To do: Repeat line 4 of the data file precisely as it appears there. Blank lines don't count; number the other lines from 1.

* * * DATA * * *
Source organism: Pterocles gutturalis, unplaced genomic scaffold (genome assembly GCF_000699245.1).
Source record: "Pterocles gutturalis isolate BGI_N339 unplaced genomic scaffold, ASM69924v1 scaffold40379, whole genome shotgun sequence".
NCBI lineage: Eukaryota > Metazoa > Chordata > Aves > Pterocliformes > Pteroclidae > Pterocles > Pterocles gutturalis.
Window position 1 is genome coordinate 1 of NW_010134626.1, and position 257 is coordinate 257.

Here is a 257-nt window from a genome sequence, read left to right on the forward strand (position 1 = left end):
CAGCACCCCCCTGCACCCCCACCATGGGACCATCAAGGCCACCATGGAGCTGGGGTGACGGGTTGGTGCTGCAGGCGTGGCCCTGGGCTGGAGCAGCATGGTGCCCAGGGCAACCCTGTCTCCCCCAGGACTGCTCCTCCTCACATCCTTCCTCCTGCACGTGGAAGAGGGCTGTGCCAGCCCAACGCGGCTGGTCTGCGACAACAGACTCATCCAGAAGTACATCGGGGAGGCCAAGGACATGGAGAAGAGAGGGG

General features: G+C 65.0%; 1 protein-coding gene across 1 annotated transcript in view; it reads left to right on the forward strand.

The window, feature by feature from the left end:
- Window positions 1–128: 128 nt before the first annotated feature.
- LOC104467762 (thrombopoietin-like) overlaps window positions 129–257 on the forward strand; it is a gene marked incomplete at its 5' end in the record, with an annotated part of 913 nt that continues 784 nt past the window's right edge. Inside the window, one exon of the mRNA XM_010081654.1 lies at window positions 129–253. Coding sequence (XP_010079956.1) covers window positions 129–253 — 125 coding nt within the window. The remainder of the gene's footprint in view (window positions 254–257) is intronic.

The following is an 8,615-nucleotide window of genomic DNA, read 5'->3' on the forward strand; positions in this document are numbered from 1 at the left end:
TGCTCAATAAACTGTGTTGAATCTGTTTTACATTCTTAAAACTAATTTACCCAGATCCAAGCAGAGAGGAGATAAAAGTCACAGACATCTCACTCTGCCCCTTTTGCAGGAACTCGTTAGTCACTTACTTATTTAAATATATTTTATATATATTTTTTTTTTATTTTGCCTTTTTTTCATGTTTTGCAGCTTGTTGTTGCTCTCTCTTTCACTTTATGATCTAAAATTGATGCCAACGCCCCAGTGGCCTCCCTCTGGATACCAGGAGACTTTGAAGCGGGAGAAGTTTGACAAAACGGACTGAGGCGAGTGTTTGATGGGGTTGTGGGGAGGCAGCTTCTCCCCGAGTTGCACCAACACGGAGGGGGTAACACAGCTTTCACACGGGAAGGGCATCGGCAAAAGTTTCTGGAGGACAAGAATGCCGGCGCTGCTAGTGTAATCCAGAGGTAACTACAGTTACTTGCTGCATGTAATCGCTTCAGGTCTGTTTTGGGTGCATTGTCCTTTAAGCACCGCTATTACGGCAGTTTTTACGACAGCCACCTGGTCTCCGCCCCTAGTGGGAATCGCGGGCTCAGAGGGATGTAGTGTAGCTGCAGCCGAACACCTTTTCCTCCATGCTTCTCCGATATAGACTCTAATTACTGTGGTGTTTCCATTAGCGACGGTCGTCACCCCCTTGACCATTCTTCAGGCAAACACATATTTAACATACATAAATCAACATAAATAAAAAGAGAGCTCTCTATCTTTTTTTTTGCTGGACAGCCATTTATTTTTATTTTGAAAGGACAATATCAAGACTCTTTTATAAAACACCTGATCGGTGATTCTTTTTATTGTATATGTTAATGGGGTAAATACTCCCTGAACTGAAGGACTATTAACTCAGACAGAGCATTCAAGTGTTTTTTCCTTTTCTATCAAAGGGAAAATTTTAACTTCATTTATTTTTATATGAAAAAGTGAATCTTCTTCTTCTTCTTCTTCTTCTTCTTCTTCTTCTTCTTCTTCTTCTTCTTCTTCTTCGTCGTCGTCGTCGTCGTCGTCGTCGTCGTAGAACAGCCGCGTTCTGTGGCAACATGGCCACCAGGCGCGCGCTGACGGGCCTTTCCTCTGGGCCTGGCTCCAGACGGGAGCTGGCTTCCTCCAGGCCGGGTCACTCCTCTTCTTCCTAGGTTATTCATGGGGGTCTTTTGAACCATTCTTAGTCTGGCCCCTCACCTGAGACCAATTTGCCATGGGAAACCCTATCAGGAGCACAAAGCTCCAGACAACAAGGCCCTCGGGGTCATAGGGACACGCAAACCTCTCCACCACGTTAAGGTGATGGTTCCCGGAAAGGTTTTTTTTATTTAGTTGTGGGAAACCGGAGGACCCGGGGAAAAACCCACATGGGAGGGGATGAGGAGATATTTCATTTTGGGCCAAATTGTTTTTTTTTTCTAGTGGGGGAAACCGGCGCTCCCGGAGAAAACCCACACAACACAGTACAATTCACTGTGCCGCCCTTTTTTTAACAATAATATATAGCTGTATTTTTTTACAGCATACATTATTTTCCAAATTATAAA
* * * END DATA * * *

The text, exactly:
Window position 1 is genome coordinate 1 of NW_010134626.1, and position 257 is coordinate 257.